Squamous cell carcinoma of the pancreas is a poorly understood phenomenon. The pathophysiology is still unknown, as the pancreas is typically devoid of squamous cells. The following have been hypothesized as the etiology of squamous cell carcinoma of the pancreas: (1) ductal cells undergo squamous metaplasia and malignant transformation due to chronic inflammation; (2) a pre-existing adenosquamous carcinoma or adenocarcinoma converts into squamous cell carcinoma; (3) primitive multipotent cells, which may differentiate into glandular or squamous cells, undergo malignant transformation.
      • Ben Kridis W.
      • Khanfir A.
      • Toumi N.
      • et al.
      Primary squamous cell carcinoma of the pancreas: a report of two cases and review of the literature.
      • Kodavatiganti R.
      • Campbell F.
      • Hashmi A.
      • et al.
      Primary squamous cell carcinoma of the pancreas: a case report and review of the literature.
      Often, additional biopsies are needed to confirm that the malignant cells are not of adenosquamous origin. In our patient, gland formation was not mentioned on histopathology; however, further samplings were not performed to exclude adenosquamous carcinoma of the pancreas.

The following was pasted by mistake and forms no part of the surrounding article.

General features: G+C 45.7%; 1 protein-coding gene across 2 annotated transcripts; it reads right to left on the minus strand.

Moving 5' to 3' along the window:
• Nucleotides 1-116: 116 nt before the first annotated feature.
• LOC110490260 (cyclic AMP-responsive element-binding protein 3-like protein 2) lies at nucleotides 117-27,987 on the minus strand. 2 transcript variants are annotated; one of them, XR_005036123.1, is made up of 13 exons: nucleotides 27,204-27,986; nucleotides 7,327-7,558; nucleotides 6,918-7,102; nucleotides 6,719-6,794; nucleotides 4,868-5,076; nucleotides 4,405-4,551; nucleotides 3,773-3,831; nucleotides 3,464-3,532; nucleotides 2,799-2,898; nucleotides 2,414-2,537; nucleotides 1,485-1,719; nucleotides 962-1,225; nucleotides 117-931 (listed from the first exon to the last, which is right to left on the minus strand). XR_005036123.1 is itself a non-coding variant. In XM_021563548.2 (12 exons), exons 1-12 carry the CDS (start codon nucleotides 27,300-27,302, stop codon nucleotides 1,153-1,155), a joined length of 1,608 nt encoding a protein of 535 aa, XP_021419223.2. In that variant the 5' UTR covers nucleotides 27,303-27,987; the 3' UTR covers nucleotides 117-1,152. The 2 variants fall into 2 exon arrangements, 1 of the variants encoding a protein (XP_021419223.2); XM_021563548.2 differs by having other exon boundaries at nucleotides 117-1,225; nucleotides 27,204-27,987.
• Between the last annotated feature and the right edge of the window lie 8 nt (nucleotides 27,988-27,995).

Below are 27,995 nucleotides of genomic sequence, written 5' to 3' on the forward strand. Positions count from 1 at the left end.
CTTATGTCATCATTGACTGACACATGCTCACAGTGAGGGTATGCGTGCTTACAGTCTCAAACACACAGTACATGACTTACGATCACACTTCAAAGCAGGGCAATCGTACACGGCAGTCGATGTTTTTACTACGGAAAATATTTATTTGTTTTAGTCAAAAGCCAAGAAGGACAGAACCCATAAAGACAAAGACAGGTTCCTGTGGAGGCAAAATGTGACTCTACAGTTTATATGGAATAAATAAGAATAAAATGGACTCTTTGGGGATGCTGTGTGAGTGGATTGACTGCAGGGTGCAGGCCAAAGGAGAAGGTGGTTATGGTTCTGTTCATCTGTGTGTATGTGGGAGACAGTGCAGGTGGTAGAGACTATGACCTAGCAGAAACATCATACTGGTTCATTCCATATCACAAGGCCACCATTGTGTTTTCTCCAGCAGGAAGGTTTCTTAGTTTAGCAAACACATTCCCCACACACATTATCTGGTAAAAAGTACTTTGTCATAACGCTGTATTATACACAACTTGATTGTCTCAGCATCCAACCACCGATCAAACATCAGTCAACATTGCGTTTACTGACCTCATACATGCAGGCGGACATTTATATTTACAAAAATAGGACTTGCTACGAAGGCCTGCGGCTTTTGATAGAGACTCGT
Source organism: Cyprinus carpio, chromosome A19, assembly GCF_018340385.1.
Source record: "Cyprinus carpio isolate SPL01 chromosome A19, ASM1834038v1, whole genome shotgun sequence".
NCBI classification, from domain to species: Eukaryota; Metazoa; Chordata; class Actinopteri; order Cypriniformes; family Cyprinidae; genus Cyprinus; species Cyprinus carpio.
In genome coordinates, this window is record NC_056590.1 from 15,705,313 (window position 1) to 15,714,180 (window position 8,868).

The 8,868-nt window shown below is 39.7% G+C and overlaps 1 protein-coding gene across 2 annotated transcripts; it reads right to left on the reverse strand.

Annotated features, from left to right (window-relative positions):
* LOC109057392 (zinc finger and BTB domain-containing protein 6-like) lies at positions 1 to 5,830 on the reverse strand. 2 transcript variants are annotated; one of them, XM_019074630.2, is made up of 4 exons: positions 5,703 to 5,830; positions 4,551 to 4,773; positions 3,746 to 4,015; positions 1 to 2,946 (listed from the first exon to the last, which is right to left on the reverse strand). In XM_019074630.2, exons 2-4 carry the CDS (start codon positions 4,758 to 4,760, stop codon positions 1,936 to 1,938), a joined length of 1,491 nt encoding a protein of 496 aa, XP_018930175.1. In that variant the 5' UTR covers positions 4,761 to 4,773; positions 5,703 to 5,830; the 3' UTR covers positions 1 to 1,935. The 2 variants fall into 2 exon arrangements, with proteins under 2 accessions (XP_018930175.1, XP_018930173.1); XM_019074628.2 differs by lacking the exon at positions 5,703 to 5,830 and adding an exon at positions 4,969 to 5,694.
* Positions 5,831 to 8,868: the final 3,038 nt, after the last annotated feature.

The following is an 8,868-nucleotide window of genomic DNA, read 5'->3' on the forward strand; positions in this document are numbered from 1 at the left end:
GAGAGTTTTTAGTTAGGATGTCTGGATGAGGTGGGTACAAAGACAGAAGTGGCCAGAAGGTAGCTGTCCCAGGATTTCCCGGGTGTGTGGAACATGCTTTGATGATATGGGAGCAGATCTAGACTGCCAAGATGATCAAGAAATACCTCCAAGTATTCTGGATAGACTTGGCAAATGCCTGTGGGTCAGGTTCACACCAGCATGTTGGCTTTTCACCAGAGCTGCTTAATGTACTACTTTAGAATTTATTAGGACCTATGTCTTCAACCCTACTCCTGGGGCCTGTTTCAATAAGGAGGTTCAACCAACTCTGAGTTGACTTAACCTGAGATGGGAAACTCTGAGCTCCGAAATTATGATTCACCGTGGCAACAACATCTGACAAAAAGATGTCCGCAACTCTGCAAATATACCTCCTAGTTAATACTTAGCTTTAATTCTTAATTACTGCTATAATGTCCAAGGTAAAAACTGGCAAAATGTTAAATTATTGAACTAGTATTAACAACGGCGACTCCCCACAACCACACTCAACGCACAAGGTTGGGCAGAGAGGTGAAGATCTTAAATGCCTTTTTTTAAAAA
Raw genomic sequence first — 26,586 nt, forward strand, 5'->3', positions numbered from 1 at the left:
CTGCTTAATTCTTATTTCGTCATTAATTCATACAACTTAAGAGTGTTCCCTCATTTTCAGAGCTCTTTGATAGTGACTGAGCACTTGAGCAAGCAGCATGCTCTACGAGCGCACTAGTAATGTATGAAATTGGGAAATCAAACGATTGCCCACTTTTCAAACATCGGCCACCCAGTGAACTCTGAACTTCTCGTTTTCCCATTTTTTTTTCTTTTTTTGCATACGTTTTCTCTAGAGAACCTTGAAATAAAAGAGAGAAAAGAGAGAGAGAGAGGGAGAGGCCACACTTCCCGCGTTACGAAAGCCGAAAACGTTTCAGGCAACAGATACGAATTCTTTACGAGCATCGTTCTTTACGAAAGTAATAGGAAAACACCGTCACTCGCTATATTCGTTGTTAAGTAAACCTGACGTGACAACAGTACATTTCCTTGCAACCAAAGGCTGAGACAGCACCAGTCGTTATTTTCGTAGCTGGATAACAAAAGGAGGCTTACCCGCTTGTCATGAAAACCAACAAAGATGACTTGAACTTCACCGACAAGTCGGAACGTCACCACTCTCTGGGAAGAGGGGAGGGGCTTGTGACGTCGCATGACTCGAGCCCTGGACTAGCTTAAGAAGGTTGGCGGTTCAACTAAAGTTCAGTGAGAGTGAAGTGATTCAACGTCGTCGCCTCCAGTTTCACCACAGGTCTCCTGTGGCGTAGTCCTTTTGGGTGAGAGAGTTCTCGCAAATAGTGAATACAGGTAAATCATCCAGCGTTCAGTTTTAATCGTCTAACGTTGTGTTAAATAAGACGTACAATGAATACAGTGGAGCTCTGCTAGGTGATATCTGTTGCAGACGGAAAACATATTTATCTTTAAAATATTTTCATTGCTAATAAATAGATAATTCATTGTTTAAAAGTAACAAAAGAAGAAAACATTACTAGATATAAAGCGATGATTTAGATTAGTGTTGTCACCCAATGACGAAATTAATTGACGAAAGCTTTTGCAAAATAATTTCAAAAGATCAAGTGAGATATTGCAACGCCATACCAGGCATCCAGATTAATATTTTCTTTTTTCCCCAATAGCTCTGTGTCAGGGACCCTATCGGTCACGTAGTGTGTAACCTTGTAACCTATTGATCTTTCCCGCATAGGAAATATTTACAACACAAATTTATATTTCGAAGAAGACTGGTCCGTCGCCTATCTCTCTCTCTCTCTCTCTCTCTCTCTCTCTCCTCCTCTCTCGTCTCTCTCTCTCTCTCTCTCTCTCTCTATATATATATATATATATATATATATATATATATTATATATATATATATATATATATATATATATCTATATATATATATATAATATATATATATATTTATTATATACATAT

The clinical presentation and course of squamous cell carcinoma of the pancreas is similar to that of adenocarcinoma.
      • Beyer K.L.
      • Marshall J.B.
      • Metzler M.H.
      • et al.
      Squamous cell carcinoma of the pancreas. Report of an unusual case and review of the literature.
      Most occur in patients between 30 and 80 years old.
      • Beyer K.L.
      • Marshall J.B.
      • Metzler M.H.
      • et al.
      Squamous cell carcinoma of the pancreas. Report of an unusual case and review of the literature.
      • Brown H.A.
      • Dotto J.
      • Robert M.
      • et al.
      Squamous cell carcinoma of the pancreas.